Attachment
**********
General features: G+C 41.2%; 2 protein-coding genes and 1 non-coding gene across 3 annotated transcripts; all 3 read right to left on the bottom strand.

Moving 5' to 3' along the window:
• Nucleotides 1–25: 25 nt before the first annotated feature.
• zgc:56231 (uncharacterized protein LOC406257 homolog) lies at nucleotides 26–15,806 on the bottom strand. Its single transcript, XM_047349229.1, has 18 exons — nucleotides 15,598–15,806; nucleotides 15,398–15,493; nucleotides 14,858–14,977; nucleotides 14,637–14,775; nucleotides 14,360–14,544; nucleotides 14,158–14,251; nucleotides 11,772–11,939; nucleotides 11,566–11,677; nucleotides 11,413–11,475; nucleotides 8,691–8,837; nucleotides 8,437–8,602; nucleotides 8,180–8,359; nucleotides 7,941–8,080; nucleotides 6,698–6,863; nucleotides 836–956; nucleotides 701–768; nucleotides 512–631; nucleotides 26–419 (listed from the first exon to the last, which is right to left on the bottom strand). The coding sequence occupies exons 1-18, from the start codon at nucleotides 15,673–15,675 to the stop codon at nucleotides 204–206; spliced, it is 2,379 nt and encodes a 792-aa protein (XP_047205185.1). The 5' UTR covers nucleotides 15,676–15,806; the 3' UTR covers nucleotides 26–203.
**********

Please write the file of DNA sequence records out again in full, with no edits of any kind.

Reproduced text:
General features: G+C 41.2%; 2 protein-coding genes and 1 non-coding gene across 3 annotated transcripts; all 3 read right to left on the bottom strand.

Moving 5' to 3' along the window:
• Nucleotides 1–25: 25 nt before the first annotated feature.
• zgc:56231 (uncharacterized protein LOC406257 homolog) lies at nucleotides 26–15,806 on the bottom strand. Its single transcript, XM_047349229.1, has 18 exons — nucleotides 15,598–15,806; nucleotides 15,398–15,493; nucleotides 14,858–14,977; nucleotides 14,637–14,775; nucleotides 14,360–14,544; nucleotides 14,158–14,251; nucleotides 11,772–11,939; nucleotides 11,566–11,677; nucleotides 11,413–11,475; nucleotides 8,691–8,837; nucleotides 8,437–8,602; nucleotides 8,180–8,359; nucleotides 7,941–8,080; nucleotides 6,698–6,863; nucleotides 836–956; nucleotides 701–768; nucleotides 512–631; nucleotides 26–419 (listed from the first exon to the last, which is right to left on the bottom strand). The coding sequence occupies exons 1-18, from the start codon at nucleotides 15,673–15,675 to the stop codon at nucleotides 204–206; spliced, it is 2,379 nt and encodes a 792-aa protein (XP_047205185.1). The 5' UTR covers nucleotides 15,676–15,806; the 3' UTR covers nucleotides 26–203.